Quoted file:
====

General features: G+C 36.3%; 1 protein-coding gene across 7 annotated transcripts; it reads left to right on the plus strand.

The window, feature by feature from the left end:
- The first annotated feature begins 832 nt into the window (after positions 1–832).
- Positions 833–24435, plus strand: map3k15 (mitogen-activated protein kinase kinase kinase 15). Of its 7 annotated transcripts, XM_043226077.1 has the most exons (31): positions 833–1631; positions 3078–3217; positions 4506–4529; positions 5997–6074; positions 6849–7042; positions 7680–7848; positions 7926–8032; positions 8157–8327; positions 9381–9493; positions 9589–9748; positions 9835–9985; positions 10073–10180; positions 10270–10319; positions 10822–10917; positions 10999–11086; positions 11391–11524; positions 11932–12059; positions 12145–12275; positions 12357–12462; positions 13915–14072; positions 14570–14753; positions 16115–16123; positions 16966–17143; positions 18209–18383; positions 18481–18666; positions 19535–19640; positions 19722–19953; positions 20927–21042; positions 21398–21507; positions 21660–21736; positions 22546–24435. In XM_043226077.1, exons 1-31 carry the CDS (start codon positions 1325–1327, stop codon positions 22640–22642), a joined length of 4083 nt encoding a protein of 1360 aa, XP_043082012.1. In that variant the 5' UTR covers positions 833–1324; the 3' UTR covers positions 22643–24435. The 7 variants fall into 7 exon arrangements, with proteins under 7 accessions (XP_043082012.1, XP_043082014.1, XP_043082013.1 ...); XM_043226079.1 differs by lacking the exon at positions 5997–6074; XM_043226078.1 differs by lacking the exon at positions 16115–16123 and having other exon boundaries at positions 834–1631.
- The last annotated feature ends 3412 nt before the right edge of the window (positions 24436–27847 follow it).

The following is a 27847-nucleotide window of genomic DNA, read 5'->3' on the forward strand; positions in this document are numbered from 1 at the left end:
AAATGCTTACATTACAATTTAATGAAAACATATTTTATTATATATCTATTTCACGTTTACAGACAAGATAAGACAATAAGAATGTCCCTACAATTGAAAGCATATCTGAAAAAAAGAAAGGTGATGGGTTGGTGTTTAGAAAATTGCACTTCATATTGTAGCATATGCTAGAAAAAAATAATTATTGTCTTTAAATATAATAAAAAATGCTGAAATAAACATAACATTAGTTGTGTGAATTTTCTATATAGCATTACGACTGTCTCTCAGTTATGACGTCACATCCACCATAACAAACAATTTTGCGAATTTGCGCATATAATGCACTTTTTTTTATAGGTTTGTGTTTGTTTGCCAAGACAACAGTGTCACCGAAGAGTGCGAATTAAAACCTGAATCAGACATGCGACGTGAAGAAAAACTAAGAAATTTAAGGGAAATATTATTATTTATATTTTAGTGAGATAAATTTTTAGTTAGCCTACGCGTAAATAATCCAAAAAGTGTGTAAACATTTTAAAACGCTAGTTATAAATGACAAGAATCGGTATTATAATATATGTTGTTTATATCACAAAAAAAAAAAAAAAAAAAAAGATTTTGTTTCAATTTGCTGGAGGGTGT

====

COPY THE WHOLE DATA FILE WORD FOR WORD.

General features: G+C 36.3%; 1 protein-coding gene across 7 annotated transcripts; it reads left to right on the plus strand.

The window, feature by feature from the left end:
- The first annotated feature begins 832 nt into the window (after positions 1–832).
- Positions 833–24435, plus strand: map3k15 (mitogen-activated protein kinase kinase kinase 15). Of its 7 annotated transcripts, XM_043226077.1 has the most exons (31): positions 833–1631; positions 3078–3217; positions 4506–4529; positions 5997–6074; positions 6849–7042; positions 7680–7848; positions 7926–8032; positions 8157–8327; positions 9381–9493; positions 9589–9748; positions 9835–9985; positions 10073–10180; positions 10270–10319; positions 10822–10917; positions 10999–11086; positions 11391–11524; positions 11932–12059; positions 12145–12275; positions 12357–12462; positions 13915–14072; positions 14570–14753; positions 16115–16123; positions 16966–17143; positions 18209–18383; positions 18481–18666; positions 19535–19640; positions 19722–19953; positions 20927–21042; positions 21398–21507; positions 21660–21736; positions 22546–24435. In XM_043226077.1, exons 1-31 carry the CDS (start codon positions 1325–1327, stop codon positions 22640–22642), a joined length of 4083 nt encoding a protein of 1360 aa, XP_043082012.1. In that variant the 5' UTR covers positions 833–1324; the 3' UTR covers positions 22643–24435. The 7 variants fall into 7 exon arrangements, with proteins under 7 accessions (XP_043082012.1, XP_043082014.1, XP_043082013.1 ...); XM_043226079.1 differs by lacking the exon at positions 5997–6074; XM_043226078.1 differs by lacking the exon at positions 16115–16123 and having other exon boundaries at positions 834–1631.
- The last annotated feature ends 3412 nt before the right edge of the window (positions 24436–27847 follow it).

The following is a 27847-nucleotide window of genomic DNA, read 5'->3' on the forward strand; positions in this document are numbered from 1 at the left end:
AAATGCTTACATTACAATTTAATGAAAACATATTTTATTATATATCTATTTCACGTTTACAGACAAGATAAGACAATAAGAATGTCCCTACAATTGAAAGCATATCTGAAAAAAAGAAAGGTGATGGGTTGGTGTTTAGAAAATTGCACTTCATATTGTAGCATATGCTAGAAAAAAATAATTATTGTCTTTAAATATAATAAAAAATGCTGAAATAAACATAACATTAGTTGTGTGAATTTTCTATATAGCATTACGACTGTCTCTCAGTTATGACGTCACATCCACCATAACAAACAATTTTGCGAATTTGCGCATATAATGCACTTTTTTTTATAGGTTTGTGTTTGTTTGCCAAGACAACAGTGTCACCGAAGAGTGCGAATTAAAACCTGAATCAGACATGCGACGTGAAGAAAAACTAAGAAATTTAAGGGAAATATTATTATTTATATTTTAGTGAGATAAATTTTTAGTTAGCCTACGCGTAAATAATCCAAAAAGTGTGTAAACATTTTAAAACGCTAGTTATAAATGACAAGAATCGGTATTATAATATATGTTGTTTATATCACAAAAAAAAAAAAAAAAAAAAAGATTTTGTTTCAATTTGCTGGAGGGTGT